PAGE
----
EI: That's beautiful, Mr. Carter.

RC: I love drummers like Connie Kay, Kenny Clarke, and Osie Johnson. Unfortunately I never played with Kenny Clarke, but I would have loved to. These drummers sit right where I like it, not rushing or dragging, but with enough snare drum activity that the "one" doesn't feel so dominant.

Unknown said...

Thank you very much for the Tyner

jazmen said...

Thank Mel. Both files are part 1.

furnguy said...

thnx.

adakun said...

Gracias Mel, ahora lo tengo con buena calidad de sonido.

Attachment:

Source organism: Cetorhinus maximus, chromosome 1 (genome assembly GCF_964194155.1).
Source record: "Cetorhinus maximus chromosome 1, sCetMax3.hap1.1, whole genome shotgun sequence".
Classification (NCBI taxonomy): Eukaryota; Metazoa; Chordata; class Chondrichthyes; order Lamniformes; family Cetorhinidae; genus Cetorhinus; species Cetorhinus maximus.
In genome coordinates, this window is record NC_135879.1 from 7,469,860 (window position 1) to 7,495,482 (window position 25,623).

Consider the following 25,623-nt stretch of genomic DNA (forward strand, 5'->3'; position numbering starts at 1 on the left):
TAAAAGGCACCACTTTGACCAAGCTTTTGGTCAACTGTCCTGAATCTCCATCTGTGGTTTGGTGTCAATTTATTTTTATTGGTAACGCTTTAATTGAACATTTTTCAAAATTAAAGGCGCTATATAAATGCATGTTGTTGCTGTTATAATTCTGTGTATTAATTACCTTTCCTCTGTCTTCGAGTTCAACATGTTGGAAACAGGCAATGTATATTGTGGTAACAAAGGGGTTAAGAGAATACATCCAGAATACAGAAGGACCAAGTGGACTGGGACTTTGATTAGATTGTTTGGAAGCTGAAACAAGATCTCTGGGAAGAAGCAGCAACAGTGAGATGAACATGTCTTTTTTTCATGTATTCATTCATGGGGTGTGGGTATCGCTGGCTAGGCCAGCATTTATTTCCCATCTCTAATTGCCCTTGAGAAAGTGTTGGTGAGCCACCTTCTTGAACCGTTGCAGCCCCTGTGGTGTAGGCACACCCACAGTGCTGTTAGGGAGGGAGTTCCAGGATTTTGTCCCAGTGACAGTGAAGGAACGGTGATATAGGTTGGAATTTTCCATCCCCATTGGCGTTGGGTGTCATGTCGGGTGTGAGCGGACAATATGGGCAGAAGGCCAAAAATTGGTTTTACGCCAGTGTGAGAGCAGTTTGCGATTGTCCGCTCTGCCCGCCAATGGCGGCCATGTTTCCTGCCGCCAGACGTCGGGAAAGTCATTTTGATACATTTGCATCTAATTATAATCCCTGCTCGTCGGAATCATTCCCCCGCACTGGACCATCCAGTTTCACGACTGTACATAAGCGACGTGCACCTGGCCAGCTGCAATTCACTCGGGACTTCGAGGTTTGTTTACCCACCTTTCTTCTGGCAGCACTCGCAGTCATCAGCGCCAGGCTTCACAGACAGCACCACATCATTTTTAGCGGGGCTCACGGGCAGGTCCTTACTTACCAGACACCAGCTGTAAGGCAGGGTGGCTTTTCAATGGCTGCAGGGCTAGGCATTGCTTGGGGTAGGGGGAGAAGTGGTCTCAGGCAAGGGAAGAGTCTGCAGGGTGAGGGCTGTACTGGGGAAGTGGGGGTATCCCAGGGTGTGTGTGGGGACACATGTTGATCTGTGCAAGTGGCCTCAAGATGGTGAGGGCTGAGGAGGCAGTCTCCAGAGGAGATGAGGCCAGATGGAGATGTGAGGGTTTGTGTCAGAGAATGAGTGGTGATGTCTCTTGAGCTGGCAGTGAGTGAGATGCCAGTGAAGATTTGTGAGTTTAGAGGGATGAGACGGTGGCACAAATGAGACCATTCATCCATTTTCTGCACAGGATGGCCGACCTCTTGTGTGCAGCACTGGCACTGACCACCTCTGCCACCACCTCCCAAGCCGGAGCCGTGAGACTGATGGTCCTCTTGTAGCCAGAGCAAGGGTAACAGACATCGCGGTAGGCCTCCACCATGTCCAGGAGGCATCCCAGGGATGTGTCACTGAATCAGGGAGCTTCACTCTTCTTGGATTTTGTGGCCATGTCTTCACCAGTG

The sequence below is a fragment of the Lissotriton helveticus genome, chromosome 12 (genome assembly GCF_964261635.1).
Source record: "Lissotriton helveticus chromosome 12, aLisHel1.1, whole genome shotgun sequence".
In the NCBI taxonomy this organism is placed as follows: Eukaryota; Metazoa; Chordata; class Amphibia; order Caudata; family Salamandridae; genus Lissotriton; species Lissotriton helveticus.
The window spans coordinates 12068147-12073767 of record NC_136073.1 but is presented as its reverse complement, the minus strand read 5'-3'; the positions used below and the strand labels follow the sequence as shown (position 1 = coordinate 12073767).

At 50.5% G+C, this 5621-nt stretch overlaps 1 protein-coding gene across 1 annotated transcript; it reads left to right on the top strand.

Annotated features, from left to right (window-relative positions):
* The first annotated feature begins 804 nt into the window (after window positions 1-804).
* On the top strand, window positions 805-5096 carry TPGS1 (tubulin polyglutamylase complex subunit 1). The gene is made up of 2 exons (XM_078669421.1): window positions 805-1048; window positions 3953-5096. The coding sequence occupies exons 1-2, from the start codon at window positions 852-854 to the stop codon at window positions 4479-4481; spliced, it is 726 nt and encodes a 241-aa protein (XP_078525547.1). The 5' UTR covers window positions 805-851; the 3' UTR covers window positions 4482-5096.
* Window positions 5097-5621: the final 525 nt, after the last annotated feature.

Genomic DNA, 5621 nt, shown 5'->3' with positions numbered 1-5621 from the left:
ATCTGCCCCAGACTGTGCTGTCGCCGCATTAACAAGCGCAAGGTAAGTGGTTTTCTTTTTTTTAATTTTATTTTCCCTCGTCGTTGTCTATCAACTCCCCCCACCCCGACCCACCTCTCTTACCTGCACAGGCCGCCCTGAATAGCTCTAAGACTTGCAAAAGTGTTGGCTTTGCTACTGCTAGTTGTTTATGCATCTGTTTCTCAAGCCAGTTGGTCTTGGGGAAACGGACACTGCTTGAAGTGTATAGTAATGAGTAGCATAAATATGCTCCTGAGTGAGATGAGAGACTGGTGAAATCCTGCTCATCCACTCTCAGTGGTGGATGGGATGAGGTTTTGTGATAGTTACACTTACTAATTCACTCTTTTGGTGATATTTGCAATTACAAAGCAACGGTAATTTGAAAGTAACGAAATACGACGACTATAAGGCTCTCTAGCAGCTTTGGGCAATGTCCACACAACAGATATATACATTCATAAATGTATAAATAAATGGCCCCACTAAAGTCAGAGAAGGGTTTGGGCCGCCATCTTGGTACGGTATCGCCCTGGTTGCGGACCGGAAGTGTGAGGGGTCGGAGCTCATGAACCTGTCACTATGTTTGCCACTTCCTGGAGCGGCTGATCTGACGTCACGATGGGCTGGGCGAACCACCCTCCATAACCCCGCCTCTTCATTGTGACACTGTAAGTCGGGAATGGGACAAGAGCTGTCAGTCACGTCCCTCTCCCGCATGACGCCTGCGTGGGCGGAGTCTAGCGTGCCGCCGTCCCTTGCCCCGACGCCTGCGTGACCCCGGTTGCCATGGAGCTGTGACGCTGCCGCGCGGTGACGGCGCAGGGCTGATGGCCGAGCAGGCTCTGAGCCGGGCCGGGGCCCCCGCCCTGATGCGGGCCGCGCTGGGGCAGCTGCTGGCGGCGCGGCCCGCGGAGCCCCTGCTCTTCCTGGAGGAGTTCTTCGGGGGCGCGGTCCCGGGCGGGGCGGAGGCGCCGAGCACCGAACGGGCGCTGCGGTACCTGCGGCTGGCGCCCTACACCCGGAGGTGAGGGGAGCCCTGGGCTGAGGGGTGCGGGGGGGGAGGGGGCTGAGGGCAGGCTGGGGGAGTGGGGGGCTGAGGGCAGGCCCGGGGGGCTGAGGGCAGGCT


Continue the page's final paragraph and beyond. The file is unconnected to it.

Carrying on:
AmyBRAINS said...

No jazmen, it'all right!!
Many thanks, Melanchthon.

Melanchthon said...

http://www40.zippyshare.com/v/aSCWCa11/file.html
http://www40.zippyshare.com/v/o4zb6qAY/file.html

Pee said...

This is fantastic. The Ron Carter transcript above shows how good this album is :) Thanks, Mel!

deGallo said...

Thank you.

Jazzsoulman said...

Thank You

bventure said...

Can't believe I don't have this, but apparently I don't, many thanks Melanchthon